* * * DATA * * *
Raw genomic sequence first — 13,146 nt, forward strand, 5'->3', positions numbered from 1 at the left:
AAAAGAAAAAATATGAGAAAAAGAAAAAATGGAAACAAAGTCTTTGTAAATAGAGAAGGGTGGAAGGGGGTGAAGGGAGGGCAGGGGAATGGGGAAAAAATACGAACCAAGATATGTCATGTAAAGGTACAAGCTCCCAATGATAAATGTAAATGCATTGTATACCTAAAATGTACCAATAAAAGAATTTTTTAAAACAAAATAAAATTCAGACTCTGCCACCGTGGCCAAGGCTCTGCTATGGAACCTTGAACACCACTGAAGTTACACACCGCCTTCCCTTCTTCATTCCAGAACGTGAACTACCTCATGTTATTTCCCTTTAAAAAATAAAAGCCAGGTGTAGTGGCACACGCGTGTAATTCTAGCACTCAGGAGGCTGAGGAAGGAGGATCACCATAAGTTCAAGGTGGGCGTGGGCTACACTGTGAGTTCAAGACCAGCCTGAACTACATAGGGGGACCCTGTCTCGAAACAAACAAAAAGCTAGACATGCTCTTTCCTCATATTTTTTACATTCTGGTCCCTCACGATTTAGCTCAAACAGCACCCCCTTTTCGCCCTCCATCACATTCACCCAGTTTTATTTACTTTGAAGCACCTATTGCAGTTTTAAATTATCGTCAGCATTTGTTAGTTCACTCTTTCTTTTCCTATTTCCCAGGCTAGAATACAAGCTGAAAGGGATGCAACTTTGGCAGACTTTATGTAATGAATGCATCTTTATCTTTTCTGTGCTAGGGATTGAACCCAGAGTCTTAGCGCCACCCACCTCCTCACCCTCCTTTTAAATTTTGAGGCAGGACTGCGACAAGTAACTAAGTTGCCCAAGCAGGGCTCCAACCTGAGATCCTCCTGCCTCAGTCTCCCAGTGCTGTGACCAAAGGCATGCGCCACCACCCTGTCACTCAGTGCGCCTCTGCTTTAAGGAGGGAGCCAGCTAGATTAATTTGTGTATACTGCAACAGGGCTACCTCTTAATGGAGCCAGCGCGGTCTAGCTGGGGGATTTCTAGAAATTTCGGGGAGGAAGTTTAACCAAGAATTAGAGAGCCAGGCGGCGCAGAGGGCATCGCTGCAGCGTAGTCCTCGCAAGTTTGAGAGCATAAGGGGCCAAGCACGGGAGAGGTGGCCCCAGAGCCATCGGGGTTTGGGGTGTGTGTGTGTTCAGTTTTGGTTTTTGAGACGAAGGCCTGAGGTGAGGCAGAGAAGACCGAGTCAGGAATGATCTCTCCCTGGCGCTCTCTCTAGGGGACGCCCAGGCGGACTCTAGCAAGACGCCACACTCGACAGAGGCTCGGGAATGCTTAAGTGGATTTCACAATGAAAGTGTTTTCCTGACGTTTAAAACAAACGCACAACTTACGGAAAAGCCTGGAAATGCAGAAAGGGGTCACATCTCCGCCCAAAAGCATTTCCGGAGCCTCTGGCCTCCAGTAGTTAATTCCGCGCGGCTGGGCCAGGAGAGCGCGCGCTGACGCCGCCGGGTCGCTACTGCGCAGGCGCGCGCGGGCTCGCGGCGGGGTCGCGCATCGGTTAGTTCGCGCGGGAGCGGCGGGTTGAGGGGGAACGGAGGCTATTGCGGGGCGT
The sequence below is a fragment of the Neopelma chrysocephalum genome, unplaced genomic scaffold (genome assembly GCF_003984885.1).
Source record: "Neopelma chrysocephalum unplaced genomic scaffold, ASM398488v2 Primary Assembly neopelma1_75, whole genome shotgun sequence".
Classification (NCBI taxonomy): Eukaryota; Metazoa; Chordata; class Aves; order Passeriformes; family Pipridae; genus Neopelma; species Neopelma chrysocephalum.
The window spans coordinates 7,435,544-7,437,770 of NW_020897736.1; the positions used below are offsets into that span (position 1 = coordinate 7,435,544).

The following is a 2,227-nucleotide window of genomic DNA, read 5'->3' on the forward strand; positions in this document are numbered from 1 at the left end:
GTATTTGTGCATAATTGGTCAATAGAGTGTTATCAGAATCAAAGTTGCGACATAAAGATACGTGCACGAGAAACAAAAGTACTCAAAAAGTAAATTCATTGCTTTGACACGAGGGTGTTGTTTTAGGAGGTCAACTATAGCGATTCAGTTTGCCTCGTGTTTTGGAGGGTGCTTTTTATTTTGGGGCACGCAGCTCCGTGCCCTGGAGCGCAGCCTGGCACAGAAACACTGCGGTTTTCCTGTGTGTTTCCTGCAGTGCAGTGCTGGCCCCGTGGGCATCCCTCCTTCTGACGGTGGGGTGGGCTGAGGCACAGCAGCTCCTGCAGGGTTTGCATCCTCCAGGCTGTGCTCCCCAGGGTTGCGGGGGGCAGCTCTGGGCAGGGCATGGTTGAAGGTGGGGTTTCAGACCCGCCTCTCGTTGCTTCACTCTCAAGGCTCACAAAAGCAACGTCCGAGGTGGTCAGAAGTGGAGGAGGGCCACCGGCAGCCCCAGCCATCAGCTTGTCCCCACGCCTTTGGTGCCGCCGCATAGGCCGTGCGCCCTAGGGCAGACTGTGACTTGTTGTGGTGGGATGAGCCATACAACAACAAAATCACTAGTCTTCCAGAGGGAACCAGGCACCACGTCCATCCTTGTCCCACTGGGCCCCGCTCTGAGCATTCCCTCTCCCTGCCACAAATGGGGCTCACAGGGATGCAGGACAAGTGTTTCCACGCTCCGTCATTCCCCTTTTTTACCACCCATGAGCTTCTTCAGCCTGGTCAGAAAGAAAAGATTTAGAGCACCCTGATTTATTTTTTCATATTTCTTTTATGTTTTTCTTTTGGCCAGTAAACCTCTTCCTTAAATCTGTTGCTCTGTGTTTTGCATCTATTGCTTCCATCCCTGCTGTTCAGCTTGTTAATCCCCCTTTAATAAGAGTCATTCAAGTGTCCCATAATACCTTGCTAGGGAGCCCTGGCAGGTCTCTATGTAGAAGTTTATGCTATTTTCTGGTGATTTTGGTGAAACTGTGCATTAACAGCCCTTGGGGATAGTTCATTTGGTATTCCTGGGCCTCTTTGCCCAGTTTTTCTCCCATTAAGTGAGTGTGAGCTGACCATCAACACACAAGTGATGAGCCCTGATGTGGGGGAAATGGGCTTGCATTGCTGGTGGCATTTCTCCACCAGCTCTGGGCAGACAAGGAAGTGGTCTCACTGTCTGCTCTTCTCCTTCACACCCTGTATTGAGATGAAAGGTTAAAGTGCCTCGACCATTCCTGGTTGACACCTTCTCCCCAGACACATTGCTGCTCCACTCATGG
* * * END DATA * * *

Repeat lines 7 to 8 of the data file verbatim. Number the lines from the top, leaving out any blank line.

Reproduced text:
The following is a 2,227-nucleotide window of genomic DNA, read 5'->3' on the forward strand; positions in this document are numbered from 1 at the left end:
GTATTTGTGCATAATTGGTCAATAGAGTGTTATCAGAATCAAAGTTGCGACATAAAGATACGTGCACGAGAAACAAAAGTACTCAAAAAGTAAATTCATTGCTTTGACACGAGGGTGTTGTTTTAGGAGGTCAACTATAGCGATTCAGTTTGCCTCGTGTTTTGGAGGGTGCTTTTTATTTTGGGGCACGCAGCTCCGTGCCCTGGAGCGCAGCCTGGCACAGAAACACTGCGGTTTTCCTGTGTGTTTCCTGCAGTGCAGTGCTGGCCCCGTGGGCATCCCTCCTTCTGACGGTGGGGTGGGCTGAGGCACAGCAGCTCCTGCAGGGTTTGCATCCTCCAGGCTGTGCTCCCCAGGGTTGCGGGGGGCAGCTCTGGGCAGGGCATGGTTGAAGGTGGGGTTTCAGACCCGCCTCTCGTTGCTTCACTCTCAAGGCTCACAAAAGCAACGTCCGAGGTGGTCAGAAGTGGAGGAGGGCCACCGGCAGCCCCAGCCATCAGCTTGTCCCCACGCCTTTGGTGCCGCCGCATAGGCCGTGCGCCCTAGGGCAGACTGTGACTTGTTGTGGTGGGATGAGCCATACAACAACAAAATCACTAGTCTTCCAGAGGGAACCAGGCACCACGTCCATCCTTGTCCCACTGGGCCCCGCTCTGAGCATTCCCTCTCCCTGCCACAAATGGGGCTCACAGGGATGCAGGACAAGTGTTTCCACGCTCCGTCATTCCCCTTTTTTACCACCCATGAGCTTCTTCAGCCTGGTCAGAAAGAAAAGATTTAGAGCACCCTGATTTATTTTTTCATATTTCTTTTATGTTTTTCTTTTGGCCAGTAAACCTCTTCCTTAAATCTGTTGCTCTGTGTTTTGCATCTATTGCTTCCATCCCTGCTGTTCAGCTTGTTAATCCCCCTTTAATAAGAGTCATTCAAGTGTCCCATAATACCTTGCTAGGGAGCCCTGGCAGGTCTCTATGTAGAAGTTTATGCTATTTTCTGGTGATTTTGGTGAAACTGTGCATTAACAGCCCTTGGGGATAGTTCATTTGGTATTCCTGGGCCTCTTTGCCCAGTTTTTCTCCCATTAAGTGAGTGTGAGCTGACCATCAACACACAAGTGATGAGCCCTGATGTGGGGGAAATGGGCTTGCATTGCTGGTGGCATTTCTCCACCAGCTCTGGGCAGACAAGGAAGTGGTCTCACTGTCTGCTCTTCTCCTTCACACCCTGTATTGAGATGAAAGGTTAAAGTGCCTCGACCATTCCTGGTTGACACCTTCTCCCCAGACACATTGCTGCTCCACTCATGG